President Trump said that “Iran is playing with fire,” warning that he won’t be as “kind” to Tehran as his predecessor Barack Obama.
His comments made in a tweet come a day after he said hat military options were are “not off the table” in response to Iran’s recent missile test
Iran is playing with fire – they don’t appreciate how “kind” President Obama was to them. Not me!
— Donald J. Trump (@realDonaldTrump) February 3, 2017
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On Monday, Fox News cited US officials as saying that Iran had carried out medium-range ballistic missile tests.
That was followed on Thursday by reports from CNN, NBC News and Reuters, all quoting sources, that said Washington could roll out fresh sanctions against Iran as early as Friday.
Iran has confirmed that it tested the missile, and that the launch was “in line” with its plans.
“We will not allow foreigners to interfere in our defense affairs,” Defense Minister Hossein Dehghan told Tasnim news agency on Wednesday.
In another tweet posted on Thursday, Trump wrote that “Iran was on its last legs and ready to collapse,” but the US “gave it a life-line in the form of the Iran Deal: $150 billion.”
In response to Trump’s tweet , Iranian Foreign Minister Javad Zarif also took to social media, posting a statement saying that Iran is unmoved by US threats and will never initiate war.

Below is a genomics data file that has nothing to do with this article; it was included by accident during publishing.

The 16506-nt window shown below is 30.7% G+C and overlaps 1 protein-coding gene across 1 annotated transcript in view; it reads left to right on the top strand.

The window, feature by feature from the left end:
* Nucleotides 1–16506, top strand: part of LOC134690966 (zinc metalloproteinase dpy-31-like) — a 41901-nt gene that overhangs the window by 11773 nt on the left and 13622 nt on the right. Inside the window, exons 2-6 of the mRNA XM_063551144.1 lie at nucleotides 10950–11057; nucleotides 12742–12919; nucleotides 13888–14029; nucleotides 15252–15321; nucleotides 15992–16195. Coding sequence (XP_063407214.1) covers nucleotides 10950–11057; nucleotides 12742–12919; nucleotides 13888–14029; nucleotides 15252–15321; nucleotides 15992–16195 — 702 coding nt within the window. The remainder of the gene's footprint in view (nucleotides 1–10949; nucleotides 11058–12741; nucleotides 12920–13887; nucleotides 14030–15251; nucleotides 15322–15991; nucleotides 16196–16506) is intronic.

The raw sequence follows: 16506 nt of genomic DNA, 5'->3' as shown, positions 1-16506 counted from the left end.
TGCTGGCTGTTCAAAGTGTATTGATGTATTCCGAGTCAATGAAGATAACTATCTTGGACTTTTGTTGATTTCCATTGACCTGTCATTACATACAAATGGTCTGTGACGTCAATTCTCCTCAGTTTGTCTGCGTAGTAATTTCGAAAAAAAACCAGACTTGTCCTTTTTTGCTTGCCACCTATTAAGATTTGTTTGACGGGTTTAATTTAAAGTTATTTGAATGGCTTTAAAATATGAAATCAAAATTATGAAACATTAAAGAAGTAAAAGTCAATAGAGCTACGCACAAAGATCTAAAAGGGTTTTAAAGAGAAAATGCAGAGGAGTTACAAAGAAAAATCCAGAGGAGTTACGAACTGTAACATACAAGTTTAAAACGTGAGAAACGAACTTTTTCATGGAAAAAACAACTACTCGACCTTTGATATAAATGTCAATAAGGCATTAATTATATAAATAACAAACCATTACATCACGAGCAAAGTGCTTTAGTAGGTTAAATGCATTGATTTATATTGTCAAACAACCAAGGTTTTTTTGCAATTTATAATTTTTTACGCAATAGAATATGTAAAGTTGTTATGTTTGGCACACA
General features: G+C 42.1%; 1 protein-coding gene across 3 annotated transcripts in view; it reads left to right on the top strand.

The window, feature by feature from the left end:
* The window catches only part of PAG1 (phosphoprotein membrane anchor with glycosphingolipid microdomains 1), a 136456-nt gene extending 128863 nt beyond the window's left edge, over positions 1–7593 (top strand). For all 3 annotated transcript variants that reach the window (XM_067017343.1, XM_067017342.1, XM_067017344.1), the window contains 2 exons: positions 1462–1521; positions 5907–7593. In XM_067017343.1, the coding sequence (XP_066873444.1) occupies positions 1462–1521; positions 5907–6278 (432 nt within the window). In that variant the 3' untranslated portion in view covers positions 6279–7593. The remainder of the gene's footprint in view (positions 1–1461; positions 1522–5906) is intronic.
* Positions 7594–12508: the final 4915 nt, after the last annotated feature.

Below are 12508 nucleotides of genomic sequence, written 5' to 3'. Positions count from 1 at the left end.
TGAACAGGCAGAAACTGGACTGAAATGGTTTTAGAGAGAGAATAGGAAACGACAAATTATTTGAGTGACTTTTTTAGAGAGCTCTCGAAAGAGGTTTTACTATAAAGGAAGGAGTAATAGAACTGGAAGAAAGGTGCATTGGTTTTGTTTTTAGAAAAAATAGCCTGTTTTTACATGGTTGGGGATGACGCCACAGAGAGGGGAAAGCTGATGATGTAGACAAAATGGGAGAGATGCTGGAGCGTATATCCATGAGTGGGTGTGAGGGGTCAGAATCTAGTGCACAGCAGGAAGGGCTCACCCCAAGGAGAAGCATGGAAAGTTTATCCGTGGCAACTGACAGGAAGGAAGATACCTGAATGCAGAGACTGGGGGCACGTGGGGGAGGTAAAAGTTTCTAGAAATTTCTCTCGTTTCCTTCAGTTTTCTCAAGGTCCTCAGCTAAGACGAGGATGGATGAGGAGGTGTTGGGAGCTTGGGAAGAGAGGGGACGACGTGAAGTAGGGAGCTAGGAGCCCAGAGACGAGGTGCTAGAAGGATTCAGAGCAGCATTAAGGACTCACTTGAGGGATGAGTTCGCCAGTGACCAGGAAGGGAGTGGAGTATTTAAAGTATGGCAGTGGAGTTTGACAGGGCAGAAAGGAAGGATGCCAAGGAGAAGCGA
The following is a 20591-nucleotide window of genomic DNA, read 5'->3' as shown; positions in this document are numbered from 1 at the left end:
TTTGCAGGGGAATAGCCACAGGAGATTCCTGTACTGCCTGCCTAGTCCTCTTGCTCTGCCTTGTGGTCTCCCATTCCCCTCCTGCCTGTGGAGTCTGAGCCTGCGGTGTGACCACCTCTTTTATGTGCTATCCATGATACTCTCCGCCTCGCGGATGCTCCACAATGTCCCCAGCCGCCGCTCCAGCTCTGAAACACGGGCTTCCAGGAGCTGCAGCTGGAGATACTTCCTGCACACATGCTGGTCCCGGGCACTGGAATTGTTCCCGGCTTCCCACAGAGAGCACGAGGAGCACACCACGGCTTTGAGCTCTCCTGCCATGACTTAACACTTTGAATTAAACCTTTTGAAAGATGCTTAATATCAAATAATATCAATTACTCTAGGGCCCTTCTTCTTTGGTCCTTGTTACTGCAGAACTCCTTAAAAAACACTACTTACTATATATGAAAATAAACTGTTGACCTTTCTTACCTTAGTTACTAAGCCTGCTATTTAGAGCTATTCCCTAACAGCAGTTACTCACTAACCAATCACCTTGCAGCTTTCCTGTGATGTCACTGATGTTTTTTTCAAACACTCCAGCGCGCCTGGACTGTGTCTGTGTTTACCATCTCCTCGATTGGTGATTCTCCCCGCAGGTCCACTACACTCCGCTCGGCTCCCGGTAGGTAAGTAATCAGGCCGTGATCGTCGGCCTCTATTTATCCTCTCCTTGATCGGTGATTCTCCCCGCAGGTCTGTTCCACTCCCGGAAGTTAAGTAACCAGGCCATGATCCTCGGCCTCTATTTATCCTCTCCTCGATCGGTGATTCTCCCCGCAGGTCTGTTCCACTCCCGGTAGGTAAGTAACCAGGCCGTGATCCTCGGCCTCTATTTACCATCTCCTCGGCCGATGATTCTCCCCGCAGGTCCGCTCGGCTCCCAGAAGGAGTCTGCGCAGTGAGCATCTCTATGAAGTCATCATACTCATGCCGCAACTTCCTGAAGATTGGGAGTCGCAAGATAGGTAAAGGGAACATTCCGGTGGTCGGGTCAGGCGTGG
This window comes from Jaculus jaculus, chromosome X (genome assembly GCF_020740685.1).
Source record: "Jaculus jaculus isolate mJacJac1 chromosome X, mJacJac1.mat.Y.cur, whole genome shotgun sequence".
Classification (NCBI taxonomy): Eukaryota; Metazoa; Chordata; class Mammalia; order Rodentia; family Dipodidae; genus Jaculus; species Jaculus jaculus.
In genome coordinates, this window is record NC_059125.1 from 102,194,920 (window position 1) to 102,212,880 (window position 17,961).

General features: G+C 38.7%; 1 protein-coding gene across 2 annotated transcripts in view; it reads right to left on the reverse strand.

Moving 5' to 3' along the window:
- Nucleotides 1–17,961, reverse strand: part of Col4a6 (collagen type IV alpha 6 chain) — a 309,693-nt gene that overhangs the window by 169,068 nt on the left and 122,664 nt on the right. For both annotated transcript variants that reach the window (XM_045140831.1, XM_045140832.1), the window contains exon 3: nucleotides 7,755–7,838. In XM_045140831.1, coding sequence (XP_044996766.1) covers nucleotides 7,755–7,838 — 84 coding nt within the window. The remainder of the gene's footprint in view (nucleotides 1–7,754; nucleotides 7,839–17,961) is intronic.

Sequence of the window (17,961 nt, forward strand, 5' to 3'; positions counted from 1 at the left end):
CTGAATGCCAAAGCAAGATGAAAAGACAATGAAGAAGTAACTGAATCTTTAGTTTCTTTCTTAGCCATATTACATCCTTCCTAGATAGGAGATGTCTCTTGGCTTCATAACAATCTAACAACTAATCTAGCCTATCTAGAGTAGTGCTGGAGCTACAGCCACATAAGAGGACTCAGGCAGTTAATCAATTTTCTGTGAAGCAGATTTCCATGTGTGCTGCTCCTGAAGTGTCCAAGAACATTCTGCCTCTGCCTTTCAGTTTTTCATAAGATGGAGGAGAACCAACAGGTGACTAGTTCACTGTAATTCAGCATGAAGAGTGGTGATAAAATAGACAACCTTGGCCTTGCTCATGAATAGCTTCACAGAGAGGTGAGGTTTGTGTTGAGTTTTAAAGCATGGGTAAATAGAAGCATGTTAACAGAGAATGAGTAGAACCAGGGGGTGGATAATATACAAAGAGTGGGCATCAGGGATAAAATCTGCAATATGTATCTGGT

Iran unmoved by threats as we derive security from our people. We’ll never initiate war, but we can only rely on our own means of defense. pic.twitter.com/TxlSEL8rjj
— Javad Zarif (@JZarif) February 3, 2017
Almost two years ago, Tehran and five world powers signed a historic deal under which Iran agreed to curb its nuclear program in exchange for sanctions relief.
Tehran asserted on Wednesday that its missile tests did not involve rockets with nuclear warheads, meaning they are not covered by the deal agreed with world powers.
Zarif added that Iran is using ballistic missiles as part of its defense program.
The $150 billion that Trump was referring to in his Tweet was apparently the amount Iran gained access to as a result of the deal, including billions of dollars in assets unfrozen in foreign banks around the globe.
With the sanctions lifted, in theory those funds would be unlocked. However, the US Treasury Department estimated back in the fall that once Tehran fulfills its obligations related to the funds, it would have about $55 billion left.